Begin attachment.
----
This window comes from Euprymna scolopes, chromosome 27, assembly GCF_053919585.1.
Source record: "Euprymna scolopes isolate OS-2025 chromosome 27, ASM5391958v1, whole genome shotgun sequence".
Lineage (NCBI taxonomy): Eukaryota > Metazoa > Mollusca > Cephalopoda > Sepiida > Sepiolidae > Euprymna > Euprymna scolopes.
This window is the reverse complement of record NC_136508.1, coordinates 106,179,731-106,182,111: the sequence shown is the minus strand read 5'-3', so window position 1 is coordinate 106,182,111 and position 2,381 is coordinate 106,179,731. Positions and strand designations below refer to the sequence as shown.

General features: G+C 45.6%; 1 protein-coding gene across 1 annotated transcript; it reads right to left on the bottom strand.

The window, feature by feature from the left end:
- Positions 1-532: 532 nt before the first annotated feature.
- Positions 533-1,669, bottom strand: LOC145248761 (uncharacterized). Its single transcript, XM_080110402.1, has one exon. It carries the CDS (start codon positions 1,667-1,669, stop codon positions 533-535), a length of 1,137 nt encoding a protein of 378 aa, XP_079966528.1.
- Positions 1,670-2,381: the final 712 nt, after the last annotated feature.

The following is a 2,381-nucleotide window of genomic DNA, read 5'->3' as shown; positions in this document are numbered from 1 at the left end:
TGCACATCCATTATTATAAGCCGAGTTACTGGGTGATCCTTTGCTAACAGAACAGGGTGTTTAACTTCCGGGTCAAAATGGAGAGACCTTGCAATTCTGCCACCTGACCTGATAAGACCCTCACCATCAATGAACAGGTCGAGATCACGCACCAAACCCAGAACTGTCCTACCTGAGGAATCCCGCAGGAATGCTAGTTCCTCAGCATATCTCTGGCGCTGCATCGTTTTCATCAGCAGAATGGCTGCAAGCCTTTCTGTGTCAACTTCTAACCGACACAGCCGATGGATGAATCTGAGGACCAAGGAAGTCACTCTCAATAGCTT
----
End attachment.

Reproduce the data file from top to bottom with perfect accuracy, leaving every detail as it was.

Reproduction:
This window comes from Euprymna scolopes, chromosome 27, assembly GCF_053919585.1.
Source record: "Euprymna scolopes isolate OS-2025 chromosome 27, ASM5391958v1, whole genome shotgun sequence".
Lineage (NCBI taxonomy): Eukaryota > Metazoa > Mollusca > Cephalopoda > Sepiida > Sepiolidae > Euprymna > Euprymna scolopes.
This window is the reverse complement of record NC_136508.1, coordinates 106,179,731-106,182,111: the sequence shown is the minus strand read 5'-3', so window position 1 is coordinate 106,182,111 and position 2,381 is coordinate 106,179,731. Positions and strand designations below refer to the sequence as shown.

General features: G+C 45.6%; 1 protein-coding gene across 1 annotated transcript; it reads right to left on the bottom strand.

The window, feature by feature from the left end:
- Positions 1-532: 532 nt before the first annotated feature.
- Positions 533-1,669, bottom strand: LOC145248761 (uncharacterized). Its single transcript, XM_080110402.1, has one exon. It carries the CDS (start codon positions 1,667-1,669, stop codon positions 533-535), a length of 1,137 nt encoding a protein of 378 aa, XP_079966528.1.
- Positions 1,670-2,381: the final 712 nt, after the last annotated feature.

The following is a 2,381-nucleotide window of genomic DNA, read 5'->3' as shown; positions in this document are numbered from 1 at the left end:
TGCACATCCATTATTATAAGCCGAGTTACTGGGTGATCCTTTGCTAACAGAACAGGGTGTTTAACTTCCGGGTCAAAATGGAGAGACCTTGCAATTCTGCCACCTGACCTGATAAGACCCTCACCATCAATGAACAGGTCGAGATCACGCACCAAACCCAGAACTGTCCTACCTGAGGAATCCCGCAGGAATGCTAGTTCCTCAGCATATCTCTGGCGCTGCATCGTTTTCATCAGCAGAATGGCTGCAAGCCTTTCTGTGTCAACTTCTAACCGACACAGCCGATGGATGAATCTGAGGACCAAGGAAGTCACTCTCAATAGCTT